Here’s the sixth of 12 ads from the 1982 “Power of the Printed Word” ad campaign by International Paper Company. I’m offering the series as an inspiration to your staff, co-workers – and you – to communicate more effectively and understand the benefits of doing so – not just at work but in life.
Sixth in the series: “How to enjoy the classics” by Steve Allen
“Youth is wasted on the young.” This quip generally is attributed to Irish playwright George Bernard Shaw, who shared our space from 1856 until 1950. It’s true in many instances and beautifully demonstrated by kids who squander the opportunity to broaden their perspectives and mature by reading classic literature. I was one of those kids. Why, I wonder. Was it because I didn’t want to do the work to appreciate the allegories to be discovered there on the pages? Was it because I stopped at reading the words rather than making the effort to read into them to find those additional, deeper meanings? For example, Steve Allen, the author of this installment of “Power of the Printed Word,” and I both bristled at reading Moby Dick as kids. I’m happy to report we both reread it as adults, and I can say for my part I found it enjoyable and enlightening. (By the way, it’s about a whale. Who knew?)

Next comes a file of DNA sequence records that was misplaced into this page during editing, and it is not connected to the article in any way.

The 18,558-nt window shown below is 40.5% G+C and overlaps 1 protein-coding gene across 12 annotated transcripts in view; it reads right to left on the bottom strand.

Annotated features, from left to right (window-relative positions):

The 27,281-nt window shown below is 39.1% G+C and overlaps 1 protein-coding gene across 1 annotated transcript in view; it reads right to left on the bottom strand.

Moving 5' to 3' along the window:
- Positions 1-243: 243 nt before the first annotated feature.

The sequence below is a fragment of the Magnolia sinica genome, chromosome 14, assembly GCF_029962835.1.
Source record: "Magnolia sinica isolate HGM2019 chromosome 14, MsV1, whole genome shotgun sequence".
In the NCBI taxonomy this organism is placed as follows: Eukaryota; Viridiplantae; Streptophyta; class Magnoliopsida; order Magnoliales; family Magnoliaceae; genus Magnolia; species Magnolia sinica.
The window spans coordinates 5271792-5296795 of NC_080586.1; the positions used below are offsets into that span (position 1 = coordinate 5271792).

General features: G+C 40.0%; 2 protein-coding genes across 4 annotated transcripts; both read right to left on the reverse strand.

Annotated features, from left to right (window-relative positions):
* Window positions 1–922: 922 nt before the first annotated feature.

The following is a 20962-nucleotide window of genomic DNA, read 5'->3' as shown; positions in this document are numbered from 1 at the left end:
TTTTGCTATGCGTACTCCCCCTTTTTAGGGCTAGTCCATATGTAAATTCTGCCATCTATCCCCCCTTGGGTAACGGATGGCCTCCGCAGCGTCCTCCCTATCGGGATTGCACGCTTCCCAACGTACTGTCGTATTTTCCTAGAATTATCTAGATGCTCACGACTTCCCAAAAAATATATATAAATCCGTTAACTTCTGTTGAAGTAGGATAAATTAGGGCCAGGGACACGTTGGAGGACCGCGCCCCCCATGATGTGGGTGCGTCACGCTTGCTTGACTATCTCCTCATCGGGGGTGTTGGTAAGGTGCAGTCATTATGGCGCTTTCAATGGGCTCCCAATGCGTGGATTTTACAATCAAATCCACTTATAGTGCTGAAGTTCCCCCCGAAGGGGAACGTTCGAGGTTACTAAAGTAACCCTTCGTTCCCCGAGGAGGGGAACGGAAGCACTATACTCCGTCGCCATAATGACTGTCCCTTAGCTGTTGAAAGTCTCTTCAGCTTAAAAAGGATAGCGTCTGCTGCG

Allen acknowledges the challenges of reading the classics but makes a compelling case it’s a worthwhile investment. The classics are a window into the development of humankind, they present a bigger world than the one you’re in and they offer life lessons for you to adopt or reject. That’s information especially important to a kid – and not useless to an adult, either.
Pull quote: “Someone has said the classics are the diary of man. Open up the diary. Read about yourself – and understand yourself.”
See My Previous “Power of the Printed Word” Posts